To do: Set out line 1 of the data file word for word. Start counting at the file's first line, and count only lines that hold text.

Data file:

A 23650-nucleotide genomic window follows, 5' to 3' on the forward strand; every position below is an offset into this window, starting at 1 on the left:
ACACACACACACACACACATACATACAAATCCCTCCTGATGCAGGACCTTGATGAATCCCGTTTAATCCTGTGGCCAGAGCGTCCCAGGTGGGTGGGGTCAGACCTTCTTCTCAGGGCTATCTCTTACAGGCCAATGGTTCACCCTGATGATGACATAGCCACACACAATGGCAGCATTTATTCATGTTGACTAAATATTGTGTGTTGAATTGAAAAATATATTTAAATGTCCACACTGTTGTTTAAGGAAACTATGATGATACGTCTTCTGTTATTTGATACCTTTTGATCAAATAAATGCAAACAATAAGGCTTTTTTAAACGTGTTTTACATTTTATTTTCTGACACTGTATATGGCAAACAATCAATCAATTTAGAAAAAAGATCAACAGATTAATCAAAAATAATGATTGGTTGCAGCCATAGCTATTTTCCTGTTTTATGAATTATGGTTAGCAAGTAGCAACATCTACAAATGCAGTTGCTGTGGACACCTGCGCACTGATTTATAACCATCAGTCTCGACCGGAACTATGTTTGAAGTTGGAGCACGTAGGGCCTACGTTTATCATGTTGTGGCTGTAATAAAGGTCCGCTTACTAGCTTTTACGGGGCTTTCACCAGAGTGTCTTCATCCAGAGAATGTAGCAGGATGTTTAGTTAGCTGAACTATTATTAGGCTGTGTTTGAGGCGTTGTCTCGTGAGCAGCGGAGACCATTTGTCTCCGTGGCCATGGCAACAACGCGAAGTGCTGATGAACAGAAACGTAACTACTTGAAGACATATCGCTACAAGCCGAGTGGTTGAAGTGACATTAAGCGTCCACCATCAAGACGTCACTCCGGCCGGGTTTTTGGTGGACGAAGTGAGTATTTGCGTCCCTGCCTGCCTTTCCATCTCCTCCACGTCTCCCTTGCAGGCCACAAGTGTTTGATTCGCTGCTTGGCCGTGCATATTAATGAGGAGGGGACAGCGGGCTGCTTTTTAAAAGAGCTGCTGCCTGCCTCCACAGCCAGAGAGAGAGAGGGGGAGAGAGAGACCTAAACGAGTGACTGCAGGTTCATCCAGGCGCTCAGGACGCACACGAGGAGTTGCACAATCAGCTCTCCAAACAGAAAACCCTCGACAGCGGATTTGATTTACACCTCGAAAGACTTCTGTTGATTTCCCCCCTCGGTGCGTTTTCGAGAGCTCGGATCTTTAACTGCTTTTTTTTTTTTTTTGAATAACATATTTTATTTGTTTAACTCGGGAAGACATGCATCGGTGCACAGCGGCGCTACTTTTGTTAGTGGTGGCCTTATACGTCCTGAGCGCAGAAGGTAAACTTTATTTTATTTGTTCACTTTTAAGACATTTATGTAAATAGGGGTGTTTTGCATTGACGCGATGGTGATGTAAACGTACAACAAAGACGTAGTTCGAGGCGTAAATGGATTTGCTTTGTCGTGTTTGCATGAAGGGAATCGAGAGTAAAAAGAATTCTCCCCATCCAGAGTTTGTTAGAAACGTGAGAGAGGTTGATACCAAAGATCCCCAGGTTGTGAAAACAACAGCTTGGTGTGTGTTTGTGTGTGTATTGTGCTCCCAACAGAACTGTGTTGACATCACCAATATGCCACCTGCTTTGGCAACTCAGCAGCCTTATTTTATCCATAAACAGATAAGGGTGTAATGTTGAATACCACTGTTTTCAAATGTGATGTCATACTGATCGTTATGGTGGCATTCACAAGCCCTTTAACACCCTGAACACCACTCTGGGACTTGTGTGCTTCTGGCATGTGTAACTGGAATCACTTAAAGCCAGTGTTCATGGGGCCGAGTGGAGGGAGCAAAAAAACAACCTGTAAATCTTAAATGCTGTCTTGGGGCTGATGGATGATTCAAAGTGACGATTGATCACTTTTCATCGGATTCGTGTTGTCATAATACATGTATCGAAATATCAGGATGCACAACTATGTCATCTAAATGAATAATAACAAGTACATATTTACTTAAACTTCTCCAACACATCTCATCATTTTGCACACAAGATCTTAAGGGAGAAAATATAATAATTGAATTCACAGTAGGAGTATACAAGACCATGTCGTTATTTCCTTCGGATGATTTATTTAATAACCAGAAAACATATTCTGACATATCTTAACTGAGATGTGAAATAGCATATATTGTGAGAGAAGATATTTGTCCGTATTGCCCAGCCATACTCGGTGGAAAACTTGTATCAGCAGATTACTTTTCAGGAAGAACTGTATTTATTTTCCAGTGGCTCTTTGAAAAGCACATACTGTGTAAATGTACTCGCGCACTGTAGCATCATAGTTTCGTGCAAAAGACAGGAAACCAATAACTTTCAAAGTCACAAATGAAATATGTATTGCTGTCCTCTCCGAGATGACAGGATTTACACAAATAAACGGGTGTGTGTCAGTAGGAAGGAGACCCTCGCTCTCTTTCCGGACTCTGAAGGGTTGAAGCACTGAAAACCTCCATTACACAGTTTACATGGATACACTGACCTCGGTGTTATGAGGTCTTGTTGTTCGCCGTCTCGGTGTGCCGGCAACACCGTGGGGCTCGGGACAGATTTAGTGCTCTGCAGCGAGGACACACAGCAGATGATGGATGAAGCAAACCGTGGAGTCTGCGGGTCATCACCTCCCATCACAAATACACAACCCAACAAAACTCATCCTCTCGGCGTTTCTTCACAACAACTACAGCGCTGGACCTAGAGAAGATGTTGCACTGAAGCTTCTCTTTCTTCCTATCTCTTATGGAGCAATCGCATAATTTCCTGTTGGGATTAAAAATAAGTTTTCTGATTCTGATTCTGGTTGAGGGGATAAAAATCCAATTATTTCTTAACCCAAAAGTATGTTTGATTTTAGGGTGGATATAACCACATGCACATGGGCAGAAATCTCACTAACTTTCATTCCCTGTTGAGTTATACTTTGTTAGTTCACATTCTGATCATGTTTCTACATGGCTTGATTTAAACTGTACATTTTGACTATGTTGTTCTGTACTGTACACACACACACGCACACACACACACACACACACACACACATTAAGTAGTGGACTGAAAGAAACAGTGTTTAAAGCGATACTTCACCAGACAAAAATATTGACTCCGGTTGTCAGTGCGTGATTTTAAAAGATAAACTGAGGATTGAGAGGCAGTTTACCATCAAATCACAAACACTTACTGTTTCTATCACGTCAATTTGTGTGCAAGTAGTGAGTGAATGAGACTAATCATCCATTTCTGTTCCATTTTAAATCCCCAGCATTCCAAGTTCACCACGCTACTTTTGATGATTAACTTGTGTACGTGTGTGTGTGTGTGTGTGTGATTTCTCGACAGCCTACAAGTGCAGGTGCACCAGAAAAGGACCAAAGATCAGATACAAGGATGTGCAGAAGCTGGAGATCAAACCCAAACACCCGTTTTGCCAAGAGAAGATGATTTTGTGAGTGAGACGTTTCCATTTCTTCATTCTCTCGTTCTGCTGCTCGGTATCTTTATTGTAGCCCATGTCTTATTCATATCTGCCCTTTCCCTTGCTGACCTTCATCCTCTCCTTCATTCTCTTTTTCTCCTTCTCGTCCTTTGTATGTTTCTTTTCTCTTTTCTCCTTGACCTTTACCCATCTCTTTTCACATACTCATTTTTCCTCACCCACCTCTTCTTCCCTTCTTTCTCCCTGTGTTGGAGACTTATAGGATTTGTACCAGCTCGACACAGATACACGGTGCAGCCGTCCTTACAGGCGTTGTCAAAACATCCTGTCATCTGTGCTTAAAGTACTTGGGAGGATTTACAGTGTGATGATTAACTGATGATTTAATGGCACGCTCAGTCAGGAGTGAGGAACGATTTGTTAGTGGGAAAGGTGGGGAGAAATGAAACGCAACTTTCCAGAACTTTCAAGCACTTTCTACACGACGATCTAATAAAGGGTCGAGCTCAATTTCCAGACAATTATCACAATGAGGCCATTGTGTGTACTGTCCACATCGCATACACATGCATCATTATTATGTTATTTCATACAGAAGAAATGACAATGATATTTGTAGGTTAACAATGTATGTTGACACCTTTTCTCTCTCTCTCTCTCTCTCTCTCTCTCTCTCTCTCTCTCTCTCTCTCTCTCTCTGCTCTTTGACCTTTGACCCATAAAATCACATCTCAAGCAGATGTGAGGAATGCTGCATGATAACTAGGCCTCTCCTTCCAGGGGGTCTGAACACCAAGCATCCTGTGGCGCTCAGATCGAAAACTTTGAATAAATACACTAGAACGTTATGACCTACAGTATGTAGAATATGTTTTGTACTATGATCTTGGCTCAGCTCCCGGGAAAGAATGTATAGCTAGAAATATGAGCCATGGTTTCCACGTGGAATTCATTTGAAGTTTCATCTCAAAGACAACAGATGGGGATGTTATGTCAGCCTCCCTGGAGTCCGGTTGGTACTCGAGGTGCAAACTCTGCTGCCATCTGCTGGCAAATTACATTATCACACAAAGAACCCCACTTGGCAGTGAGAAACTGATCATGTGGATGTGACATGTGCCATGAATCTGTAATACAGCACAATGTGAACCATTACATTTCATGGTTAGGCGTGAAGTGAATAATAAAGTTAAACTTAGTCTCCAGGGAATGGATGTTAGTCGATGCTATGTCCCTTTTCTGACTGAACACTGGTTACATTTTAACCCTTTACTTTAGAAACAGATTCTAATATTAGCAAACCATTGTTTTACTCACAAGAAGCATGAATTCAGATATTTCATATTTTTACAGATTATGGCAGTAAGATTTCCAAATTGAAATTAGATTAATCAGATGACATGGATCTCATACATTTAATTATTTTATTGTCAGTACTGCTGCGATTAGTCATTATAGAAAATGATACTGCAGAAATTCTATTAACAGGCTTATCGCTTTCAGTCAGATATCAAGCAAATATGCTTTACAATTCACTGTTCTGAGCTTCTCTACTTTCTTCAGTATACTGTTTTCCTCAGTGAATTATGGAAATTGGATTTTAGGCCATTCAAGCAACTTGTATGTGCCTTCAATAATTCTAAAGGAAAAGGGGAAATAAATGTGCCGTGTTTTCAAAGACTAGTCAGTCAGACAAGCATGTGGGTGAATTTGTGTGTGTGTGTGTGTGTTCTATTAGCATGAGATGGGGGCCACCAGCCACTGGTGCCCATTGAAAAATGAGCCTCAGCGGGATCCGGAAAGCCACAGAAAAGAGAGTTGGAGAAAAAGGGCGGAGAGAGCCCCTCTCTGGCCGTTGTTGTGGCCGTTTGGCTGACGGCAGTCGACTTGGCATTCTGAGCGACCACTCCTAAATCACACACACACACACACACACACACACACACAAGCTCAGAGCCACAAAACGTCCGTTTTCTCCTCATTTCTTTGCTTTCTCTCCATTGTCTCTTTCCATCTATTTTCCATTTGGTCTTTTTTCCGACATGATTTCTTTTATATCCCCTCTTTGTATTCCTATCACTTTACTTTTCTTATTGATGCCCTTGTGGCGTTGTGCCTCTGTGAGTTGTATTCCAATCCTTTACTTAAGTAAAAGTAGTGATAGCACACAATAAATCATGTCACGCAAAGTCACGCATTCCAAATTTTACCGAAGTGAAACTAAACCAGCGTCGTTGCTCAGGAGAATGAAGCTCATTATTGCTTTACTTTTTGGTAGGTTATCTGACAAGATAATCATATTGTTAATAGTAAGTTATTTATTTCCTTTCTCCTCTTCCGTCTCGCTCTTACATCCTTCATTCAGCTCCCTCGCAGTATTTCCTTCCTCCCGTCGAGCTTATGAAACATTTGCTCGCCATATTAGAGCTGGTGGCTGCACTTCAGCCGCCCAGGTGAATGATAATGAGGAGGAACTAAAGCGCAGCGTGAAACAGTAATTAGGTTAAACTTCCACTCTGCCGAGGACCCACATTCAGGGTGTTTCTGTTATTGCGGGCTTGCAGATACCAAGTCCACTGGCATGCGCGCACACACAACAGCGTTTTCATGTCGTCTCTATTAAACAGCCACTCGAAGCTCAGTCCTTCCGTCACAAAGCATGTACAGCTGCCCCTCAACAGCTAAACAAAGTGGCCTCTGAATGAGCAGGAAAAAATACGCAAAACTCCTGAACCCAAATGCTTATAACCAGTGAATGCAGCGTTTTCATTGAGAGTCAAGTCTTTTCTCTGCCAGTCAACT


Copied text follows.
A 23650-nucleotide genomic window follows, 5' to 3' on the forward strand; every position below is an offset into this window, starting at 1 on the left: